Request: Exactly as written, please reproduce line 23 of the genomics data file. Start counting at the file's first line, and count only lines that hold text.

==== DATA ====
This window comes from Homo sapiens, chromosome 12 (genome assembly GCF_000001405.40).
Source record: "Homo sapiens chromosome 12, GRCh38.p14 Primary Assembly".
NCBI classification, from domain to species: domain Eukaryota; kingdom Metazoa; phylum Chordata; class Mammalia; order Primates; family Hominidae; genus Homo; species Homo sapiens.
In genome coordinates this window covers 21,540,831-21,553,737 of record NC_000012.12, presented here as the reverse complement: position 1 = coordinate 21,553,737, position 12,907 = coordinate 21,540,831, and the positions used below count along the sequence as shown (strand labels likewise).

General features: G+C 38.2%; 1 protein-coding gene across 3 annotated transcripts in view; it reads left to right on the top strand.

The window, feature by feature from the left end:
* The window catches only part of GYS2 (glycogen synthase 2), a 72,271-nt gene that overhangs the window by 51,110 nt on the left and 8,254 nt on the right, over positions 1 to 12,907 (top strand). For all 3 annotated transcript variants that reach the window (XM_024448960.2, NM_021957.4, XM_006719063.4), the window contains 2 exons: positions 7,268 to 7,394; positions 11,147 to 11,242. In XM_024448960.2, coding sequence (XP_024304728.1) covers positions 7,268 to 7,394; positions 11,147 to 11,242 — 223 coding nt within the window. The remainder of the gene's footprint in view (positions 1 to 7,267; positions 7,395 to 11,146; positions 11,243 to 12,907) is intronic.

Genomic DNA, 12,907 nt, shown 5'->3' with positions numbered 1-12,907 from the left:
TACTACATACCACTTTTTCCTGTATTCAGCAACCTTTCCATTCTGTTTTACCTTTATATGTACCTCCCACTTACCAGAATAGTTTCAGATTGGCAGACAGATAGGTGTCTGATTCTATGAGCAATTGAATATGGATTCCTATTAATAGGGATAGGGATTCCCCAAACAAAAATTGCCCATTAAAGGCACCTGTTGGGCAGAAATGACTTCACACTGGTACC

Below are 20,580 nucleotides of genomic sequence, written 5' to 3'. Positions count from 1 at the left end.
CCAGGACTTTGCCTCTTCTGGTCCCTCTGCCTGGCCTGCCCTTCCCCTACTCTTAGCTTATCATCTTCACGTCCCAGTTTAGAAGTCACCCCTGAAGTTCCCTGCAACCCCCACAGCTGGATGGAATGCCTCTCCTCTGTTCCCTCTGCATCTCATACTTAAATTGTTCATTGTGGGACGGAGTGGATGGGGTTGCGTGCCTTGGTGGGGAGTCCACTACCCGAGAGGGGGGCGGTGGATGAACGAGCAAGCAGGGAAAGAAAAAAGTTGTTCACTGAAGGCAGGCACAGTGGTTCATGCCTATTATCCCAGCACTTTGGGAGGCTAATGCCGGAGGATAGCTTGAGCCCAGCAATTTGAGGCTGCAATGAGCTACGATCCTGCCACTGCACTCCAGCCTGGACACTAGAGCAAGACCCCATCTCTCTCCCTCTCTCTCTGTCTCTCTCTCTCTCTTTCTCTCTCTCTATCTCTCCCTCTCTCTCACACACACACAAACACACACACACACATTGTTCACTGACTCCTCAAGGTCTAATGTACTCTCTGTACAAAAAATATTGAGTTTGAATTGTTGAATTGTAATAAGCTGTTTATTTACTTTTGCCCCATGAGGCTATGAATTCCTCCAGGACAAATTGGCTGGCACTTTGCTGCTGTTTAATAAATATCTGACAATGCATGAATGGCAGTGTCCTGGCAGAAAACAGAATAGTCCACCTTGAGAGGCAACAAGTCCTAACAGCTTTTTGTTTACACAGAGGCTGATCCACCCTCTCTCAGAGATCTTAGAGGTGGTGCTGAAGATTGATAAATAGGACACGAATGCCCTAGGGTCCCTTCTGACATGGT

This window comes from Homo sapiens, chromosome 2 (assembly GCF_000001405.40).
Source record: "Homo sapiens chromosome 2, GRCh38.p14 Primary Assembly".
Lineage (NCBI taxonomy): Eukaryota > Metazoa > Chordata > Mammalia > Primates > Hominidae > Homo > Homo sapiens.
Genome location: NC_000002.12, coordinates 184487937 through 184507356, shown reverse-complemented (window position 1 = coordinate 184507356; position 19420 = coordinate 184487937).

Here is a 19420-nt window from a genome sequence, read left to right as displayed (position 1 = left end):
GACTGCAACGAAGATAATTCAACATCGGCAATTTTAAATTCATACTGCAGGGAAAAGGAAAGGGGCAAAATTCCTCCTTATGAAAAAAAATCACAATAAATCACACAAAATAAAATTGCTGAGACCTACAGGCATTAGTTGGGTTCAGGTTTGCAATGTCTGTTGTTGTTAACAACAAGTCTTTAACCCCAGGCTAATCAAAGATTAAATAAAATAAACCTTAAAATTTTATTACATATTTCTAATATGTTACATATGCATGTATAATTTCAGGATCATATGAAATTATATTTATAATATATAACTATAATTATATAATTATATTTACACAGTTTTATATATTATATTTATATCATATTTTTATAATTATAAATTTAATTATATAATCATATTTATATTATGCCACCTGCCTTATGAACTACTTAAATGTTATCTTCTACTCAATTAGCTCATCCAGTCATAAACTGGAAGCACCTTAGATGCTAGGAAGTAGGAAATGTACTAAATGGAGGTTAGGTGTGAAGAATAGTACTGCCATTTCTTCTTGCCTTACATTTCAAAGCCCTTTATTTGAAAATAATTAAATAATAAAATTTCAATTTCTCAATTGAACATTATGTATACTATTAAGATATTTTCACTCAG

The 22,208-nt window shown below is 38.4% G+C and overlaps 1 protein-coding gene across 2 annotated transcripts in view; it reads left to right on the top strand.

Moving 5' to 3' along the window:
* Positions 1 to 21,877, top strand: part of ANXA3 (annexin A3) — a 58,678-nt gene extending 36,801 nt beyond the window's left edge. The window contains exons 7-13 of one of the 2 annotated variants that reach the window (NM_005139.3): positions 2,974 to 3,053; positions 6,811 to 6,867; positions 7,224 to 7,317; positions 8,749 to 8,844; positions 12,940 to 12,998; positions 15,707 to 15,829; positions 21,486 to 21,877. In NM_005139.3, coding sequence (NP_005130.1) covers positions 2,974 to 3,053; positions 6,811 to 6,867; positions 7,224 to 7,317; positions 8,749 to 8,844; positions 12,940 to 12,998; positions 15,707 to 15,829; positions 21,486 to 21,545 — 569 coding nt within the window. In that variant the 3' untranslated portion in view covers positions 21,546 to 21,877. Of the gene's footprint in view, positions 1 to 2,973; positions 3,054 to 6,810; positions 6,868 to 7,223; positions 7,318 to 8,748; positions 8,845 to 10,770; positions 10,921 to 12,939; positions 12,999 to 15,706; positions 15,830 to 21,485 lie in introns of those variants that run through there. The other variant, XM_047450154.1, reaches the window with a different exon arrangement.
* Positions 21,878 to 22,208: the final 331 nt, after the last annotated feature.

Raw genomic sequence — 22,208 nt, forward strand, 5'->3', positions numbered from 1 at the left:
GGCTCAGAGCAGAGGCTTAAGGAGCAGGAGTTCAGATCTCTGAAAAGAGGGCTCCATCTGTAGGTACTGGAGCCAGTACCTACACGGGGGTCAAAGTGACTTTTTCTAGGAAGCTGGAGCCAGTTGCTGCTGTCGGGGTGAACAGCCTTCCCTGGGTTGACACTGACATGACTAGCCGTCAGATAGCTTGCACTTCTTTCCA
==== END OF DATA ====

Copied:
GGCTCAGAGCAGAGGCTTAAGGAGCAGGAGTTCAGATCTCTGAAAAGAGGGCTCCATCTGTAGGTACTGGAGCCAGTACCTACACGGGGGTCAAAGTGACTTTTTCTAGGAAGCTGGAGCCAGTTGCTGCTGTCGGGGTGAACAGCCTTCCCTGGGTTGACACTGACATGACTAGCCGTCAGATAGCTTGCACTTCTTTCCA